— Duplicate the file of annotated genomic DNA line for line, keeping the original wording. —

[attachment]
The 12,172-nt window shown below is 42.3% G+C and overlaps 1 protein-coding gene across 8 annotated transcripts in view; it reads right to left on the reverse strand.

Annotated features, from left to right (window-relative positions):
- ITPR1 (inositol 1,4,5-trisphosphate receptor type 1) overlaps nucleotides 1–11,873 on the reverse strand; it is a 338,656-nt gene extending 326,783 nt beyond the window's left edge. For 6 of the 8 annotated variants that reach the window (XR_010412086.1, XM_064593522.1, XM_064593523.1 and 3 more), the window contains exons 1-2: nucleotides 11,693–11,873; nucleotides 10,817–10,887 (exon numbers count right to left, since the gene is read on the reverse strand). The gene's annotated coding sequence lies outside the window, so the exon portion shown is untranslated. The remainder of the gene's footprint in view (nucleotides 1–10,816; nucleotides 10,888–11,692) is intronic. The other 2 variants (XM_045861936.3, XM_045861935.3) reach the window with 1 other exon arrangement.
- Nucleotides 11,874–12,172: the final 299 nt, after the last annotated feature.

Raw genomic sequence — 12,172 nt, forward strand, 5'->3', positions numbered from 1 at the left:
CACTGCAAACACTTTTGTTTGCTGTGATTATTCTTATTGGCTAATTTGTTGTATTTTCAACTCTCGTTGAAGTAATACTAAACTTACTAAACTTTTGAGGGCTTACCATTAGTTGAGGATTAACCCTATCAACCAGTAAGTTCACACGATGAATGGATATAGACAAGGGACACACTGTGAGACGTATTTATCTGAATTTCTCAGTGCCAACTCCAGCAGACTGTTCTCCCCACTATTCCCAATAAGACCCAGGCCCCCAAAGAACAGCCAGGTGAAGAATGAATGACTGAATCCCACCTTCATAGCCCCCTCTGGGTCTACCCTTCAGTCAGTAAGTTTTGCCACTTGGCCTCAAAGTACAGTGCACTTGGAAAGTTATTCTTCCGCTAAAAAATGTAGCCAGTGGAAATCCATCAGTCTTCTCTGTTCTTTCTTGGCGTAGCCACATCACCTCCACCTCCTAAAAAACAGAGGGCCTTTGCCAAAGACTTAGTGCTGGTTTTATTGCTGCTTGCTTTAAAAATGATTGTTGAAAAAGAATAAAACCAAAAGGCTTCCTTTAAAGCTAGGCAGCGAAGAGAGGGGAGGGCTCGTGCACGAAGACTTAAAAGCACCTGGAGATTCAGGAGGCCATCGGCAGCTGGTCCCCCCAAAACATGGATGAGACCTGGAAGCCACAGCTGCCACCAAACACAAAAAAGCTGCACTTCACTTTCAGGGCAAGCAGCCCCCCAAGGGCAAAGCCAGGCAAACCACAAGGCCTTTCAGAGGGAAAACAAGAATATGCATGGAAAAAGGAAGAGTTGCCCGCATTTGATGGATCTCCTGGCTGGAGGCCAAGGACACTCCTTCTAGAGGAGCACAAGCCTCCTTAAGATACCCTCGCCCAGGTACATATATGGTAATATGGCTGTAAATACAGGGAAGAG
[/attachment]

The 12,172-nt window shown below is 42.3% G+C and overlaps 1 protein-coding gene across 8 annotated transcripts in view; it reads right to left on the reverse strand.

Annotated features, from left to right (window-relative positions):
- ITPR1 (inositol 1,4,5-trisphosphate receptor type 1) overlaps nucleotides 1–11,873 on the reverse strand; it is a 338,656-nt gene extending 326,783 nt beyond the window's left edge. For 6 of the 8 annotated variants that reach the window (XR_010412086.1, XM_064593522.1, XM_064593523.1 and 3 more), the window contains exons 1-2: nucleotides 11,693–11,873; nucleotides 10,817–10,887 (exon numbers count right to left, since the gene is read on the reverse strand). The gene's annotated coding sequence lies outside the window, so the exon portion shown is untranslated. The remainder of the gene's footprint in view (nucleotides 1–10,816; nucleotides 10,888–11,692) is intronic. The other 2 variants (XM_045861936.3, XM_045861935.3) reach the window with 1 other exon arrangement.
- Nucleotides 11,874–12,172: the final 299 nt, after the last annotated feature.

Raw genomic sequence — 12,172 nt, forward strand, 5'->3', positions numbered from 1 at the left:
CACTGCAAACACTTTTGTTTGCTGTGATTATTCTTATTGGCTAATTTGTTGTATTTTCAACTCTCGTTGAAGTAATACTAAACTTACTAAACTTTTGAGGGCTTACCATTAGTTGAGGATTAACCCTATCAACCAGTAAGTTCACACGATGAATGGATATAGACAAGGGACACACTGTGAGACGTATTTATCTGAATTTCTCAGTGCCAACTCCAGCAGACTGTTCTCCCCACTATTCCCAATAAGACCCAGGCCCCCAAAGAACAGCCAGGTGAAGAATGAATGACTGAATCCCACCTTCATAGCCCCCTCTGGGTCTACCCTTCAGTCAGTAAGTTTTGCCACTTGGCCTCAAAGTACAGTGCACTTGGAAAGTTATTCTTCCGCTAAAAAATGTAGCCAGTGGAAATCCATCAGTCTTCTCTGTTCTTTCTTGGCGTAGCCACATCACCTCCACCTCCTAAAAAACAGAGGGCCTTTGCCAAAGACTTAGTGCTGGTTTTATTGCTGCTTGCTTTAAAAATGATTGTTGAAAAAGAATAAAACCAAAAGGCTTCCTTTAAAGCTAGGCAGCGAAGAGAGGGGAGGGCTCGTGCACGAAGACTTAAAAGCACCTGGAGATTCAGGAGGCCATCGGCAGCTGGTCCCCCCAAAACATGGATGAGACCTGGAAGCCACAGCTGCCACCAAACACAAAAAAGCTGCACTTCACTTTCAGGGCAAGCAGCCCCCCAAGGGCAAAGCCAGGCAAACCACAAGGCCTTTCAGAGGGAAAACAAGAATATGCATGGAAAAAGGAAGAGTTGCCCGCATTTGATGGATCTCCTGGCTGGAGGCCAAGGACACTCCTTCTAGAGGAGCACAAGCCTCCTTAAGATACCCTCGCCCAGGTACATATATGGTAATATGGCTGTAAATACAGGGAAGAG